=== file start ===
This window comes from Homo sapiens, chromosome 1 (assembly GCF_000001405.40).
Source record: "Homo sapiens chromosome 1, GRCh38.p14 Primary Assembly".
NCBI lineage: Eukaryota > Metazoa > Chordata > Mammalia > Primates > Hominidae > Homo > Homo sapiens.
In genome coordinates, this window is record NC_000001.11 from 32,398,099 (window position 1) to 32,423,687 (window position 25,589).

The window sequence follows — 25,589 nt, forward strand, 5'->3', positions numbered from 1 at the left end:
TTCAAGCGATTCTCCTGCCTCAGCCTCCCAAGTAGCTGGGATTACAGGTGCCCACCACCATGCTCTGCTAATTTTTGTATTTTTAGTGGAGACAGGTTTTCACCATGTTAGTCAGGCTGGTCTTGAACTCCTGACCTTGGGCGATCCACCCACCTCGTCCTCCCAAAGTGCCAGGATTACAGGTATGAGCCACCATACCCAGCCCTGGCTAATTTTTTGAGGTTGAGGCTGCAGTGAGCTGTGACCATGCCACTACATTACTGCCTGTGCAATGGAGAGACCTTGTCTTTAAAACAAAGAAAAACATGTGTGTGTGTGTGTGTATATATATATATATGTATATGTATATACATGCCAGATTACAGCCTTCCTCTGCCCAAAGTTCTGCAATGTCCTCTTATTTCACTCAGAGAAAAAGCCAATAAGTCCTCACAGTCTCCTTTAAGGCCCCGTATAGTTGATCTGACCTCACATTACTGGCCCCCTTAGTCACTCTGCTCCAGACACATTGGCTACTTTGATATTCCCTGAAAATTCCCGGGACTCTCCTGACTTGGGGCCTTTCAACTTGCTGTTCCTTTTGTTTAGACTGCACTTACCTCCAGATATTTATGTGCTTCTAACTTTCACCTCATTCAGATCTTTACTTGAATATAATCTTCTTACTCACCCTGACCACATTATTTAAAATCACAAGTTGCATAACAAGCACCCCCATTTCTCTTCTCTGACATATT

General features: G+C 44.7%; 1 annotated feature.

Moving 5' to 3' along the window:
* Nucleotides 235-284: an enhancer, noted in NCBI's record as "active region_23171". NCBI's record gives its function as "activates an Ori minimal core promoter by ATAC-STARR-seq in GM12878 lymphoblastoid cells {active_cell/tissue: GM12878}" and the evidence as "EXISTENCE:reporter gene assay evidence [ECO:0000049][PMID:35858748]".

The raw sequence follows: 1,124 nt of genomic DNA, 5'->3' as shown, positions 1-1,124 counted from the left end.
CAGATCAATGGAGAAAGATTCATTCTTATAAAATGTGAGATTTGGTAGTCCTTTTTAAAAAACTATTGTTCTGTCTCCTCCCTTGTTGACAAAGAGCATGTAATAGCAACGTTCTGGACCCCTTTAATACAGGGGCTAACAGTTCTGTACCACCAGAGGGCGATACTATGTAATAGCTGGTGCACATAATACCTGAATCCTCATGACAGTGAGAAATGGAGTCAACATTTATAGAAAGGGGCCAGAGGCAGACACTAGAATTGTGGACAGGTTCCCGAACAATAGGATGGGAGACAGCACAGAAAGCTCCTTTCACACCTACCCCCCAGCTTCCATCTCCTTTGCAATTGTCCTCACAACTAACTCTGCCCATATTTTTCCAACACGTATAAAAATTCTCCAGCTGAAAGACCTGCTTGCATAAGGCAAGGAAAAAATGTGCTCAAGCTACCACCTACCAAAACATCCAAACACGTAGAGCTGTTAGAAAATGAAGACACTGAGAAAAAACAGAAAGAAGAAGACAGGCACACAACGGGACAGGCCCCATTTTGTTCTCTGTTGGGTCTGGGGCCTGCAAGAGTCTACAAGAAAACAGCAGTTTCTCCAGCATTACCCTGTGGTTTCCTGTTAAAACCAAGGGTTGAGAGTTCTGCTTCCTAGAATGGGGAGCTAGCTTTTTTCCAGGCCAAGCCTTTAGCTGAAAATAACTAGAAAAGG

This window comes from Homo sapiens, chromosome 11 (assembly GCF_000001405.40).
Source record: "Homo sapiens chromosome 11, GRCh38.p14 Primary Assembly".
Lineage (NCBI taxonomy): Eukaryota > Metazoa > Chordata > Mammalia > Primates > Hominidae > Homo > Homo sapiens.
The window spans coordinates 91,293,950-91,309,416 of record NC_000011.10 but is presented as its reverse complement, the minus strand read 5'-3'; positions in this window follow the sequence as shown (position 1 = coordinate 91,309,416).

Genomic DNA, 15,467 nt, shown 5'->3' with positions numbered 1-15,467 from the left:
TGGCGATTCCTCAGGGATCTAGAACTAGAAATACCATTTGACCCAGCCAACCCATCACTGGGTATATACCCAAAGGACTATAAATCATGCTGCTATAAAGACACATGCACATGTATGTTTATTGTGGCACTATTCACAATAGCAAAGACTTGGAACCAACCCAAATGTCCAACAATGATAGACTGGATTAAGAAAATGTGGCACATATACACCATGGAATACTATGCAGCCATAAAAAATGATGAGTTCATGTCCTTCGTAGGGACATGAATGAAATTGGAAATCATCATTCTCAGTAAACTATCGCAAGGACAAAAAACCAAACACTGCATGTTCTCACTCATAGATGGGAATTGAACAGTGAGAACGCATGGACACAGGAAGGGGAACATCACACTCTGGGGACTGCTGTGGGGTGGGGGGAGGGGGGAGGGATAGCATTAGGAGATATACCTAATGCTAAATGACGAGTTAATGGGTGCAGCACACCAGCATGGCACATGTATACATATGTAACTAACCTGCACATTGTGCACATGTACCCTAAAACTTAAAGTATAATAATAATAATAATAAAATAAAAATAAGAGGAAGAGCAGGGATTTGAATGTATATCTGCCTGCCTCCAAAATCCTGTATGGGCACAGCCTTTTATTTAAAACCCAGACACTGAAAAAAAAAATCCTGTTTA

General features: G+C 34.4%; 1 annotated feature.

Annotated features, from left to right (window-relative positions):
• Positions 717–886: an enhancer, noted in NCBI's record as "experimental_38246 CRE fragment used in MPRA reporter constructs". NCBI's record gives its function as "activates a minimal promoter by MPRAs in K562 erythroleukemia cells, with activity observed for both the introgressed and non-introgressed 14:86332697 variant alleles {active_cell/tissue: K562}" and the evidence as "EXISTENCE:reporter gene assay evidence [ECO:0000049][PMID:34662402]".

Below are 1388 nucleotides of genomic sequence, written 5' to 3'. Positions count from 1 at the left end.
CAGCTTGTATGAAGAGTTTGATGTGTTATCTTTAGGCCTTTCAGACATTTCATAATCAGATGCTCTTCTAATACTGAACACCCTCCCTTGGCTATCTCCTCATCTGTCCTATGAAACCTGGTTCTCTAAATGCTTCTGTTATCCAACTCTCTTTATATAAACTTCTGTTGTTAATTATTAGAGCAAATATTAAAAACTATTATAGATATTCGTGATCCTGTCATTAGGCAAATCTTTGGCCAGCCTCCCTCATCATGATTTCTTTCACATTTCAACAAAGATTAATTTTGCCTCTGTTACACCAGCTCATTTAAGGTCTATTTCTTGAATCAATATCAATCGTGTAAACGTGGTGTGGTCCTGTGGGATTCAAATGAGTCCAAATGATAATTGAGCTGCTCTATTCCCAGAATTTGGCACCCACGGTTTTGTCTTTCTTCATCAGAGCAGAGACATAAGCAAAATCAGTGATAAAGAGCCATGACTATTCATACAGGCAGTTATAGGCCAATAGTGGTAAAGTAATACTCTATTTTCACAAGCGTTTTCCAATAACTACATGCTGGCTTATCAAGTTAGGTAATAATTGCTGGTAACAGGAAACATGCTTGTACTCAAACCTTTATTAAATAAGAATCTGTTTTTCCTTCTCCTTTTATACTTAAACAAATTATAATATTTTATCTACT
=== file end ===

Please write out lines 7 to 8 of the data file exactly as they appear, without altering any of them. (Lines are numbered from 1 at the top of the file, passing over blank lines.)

General features: G+C 44.7%; 1 annotated feature.

Moving 5' to 3' along the window: